Highs (or ridges) at the surface imply subsidence at a few hundred metres a day, or less. This slow rate allows warming due to subsidence to be offset by cooling by radiation loss and by the evaporation of clouds. Also, the subsidence leads to an inversion on top of the boundary layer at about 1,000 m or so (i.e. a PBL inversion, Section 7.6), especially with cold highs in winter over continents. Where there is low-level moisture and air pollution it is trapped by the inversion, which leads to the sky becoming covered by persistent stratus cloud and thus to anticyclonic gloom. This occurs in Melbourne and Santiago in winter, for instance.
Generally, the subsidence characteristic of a subtropical high makes cloud and precipitation unlikely, yet it can occur in two ways. Firstly, the slight lowering of MSLP within a shallow trough moving across a subtropical high may be sufficient to trigger thunderstorms, especially in summer. Secondly, a turning of winds to become southerly or south-easterly, after the passage of a trough across a high, can induce light rain or drizzle along a coast facing southeast, even though the atmosphere is stable and subsiding. The rain is the result of coastal uplift and happens along south-east coasts of Brazil, South America and Australia, where it is an important source of rain in winter for places sheltered from westerly frontal rain by mountains. The case of Durban on the southeast coast of South Africa is shown on Figure 13.7 (Day 5).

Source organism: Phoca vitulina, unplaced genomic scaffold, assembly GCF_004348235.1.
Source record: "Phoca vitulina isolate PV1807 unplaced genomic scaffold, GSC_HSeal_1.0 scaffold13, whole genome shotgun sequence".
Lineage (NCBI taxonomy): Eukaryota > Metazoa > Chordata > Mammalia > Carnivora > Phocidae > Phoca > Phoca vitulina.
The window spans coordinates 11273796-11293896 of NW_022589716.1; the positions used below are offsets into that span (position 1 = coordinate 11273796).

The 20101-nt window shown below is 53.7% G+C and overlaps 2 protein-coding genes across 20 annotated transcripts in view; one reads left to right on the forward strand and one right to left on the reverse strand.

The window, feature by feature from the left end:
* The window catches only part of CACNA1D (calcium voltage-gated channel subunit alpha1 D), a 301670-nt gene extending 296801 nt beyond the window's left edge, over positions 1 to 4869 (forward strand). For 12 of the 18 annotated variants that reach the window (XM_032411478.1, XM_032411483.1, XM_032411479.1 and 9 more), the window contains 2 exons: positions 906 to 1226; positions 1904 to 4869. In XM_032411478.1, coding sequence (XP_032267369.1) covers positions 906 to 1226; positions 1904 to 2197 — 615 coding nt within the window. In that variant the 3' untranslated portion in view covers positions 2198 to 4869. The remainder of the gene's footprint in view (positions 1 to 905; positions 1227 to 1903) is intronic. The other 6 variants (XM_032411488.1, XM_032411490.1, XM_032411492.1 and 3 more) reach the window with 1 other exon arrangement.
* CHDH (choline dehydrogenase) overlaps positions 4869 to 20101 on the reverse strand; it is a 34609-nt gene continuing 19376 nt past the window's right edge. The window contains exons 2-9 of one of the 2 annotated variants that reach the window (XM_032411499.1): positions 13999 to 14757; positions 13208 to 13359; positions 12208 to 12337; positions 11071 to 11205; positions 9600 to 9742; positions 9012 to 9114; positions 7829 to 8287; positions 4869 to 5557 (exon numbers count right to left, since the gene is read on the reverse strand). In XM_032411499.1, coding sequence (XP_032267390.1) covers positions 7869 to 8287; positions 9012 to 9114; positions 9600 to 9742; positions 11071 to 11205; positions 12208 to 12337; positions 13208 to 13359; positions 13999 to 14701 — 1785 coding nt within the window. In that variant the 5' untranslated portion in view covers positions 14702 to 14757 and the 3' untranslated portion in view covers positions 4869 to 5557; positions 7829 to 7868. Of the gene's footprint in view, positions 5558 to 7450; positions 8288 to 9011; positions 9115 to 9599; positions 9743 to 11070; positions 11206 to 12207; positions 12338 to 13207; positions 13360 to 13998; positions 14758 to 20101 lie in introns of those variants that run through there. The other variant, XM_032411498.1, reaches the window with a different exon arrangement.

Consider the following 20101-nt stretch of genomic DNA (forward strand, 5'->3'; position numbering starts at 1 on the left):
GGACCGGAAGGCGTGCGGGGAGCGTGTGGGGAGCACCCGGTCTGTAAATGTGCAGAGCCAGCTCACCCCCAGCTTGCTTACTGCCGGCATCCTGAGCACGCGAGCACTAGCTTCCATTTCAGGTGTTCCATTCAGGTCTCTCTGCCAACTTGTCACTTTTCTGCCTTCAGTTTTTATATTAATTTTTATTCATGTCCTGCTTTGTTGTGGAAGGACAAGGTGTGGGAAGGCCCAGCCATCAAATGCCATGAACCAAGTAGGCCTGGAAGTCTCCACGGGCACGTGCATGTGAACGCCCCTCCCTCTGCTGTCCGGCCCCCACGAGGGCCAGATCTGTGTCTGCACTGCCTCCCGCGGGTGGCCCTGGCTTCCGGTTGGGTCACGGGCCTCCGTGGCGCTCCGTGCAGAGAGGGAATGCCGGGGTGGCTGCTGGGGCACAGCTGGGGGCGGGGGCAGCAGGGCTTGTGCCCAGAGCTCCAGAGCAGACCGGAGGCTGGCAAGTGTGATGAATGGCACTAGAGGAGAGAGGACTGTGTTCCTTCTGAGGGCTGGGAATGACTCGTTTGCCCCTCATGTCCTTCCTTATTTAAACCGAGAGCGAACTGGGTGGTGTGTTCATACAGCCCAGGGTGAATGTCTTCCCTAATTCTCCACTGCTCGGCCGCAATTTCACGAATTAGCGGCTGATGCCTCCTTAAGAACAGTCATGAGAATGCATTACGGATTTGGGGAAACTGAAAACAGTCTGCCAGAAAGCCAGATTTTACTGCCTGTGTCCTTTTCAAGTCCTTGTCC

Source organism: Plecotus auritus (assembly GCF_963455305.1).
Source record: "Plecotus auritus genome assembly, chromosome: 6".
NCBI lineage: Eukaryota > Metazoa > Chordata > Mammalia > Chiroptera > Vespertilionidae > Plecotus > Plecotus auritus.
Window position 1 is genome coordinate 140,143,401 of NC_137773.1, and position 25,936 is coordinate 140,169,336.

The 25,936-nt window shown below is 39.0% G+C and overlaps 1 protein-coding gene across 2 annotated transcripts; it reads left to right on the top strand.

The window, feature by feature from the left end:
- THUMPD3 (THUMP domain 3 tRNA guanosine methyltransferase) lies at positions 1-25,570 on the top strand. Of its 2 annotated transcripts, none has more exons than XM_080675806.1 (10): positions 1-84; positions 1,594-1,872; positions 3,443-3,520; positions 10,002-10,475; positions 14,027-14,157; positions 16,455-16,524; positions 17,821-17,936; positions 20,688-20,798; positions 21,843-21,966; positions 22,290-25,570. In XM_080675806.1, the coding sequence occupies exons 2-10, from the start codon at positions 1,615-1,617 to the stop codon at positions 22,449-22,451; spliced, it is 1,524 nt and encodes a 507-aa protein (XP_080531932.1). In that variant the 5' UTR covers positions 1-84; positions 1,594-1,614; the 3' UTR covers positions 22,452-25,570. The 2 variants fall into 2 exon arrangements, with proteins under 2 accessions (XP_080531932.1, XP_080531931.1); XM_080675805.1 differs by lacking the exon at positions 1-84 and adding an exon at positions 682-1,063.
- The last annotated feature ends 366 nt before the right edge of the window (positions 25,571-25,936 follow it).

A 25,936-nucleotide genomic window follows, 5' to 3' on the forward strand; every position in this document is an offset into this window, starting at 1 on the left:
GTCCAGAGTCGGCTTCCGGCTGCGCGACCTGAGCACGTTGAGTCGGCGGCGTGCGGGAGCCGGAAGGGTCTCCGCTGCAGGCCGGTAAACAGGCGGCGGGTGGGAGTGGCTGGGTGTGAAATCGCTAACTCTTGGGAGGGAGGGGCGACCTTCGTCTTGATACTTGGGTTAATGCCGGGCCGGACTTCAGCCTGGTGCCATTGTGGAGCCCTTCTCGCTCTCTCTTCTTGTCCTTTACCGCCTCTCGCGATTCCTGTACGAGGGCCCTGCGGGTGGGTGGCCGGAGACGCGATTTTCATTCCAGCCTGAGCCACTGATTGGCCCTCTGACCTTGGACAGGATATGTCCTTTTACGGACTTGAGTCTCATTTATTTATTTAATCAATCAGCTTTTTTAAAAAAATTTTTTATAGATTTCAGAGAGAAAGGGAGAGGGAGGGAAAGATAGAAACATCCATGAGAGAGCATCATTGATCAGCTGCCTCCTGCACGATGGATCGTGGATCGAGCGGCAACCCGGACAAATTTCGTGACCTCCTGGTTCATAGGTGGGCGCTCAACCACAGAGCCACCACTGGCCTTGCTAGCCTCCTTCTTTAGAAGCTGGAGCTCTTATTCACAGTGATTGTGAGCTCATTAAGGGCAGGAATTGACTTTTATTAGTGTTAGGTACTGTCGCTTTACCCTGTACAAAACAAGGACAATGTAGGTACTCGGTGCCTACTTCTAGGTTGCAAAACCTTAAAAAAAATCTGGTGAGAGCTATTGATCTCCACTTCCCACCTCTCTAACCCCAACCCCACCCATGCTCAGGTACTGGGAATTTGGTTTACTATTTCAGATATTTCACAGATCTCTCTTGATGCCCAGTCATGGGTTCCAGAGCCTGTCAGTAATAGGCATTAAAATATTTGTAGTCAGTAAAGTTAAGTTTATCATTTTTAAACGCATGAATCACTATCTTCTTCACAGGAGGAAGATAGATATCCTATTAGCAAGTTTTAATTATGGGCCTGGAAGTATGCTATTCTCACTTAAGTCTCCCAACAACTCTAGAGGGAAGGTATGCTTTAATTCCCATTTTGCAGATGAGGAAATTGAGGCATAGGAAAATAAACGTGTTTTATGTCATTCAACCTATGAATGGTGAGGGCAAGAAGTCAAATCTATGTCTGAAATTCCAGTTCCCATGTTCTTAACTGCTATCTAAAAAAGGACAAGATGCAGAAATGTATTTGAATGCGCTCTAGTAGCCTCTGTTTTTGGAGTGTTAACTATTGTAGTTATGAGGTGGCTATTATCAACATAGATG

Arid climates result from a prevalence of highs, as in the subtropics (Figure 10.3b). Northeast Brazil is arid, even at a latitude of only 8°S or so, because it protrudes far enough into the south Atlantic to be dominated by the high there. The same is true for the Galapagos Islands, dominated by the South Pacific high, even though they are at the equator. Droughts in midlatitudes are caused by a prevalence of highs, sometimes blocking highs, which deflect rain-bearing lows poleward.
Thus we end our consideration of the aspects of winds of the scale important in weather forecasting. These form the background to surface winds actually experienced at particular sites, discussed in Chapter 14.
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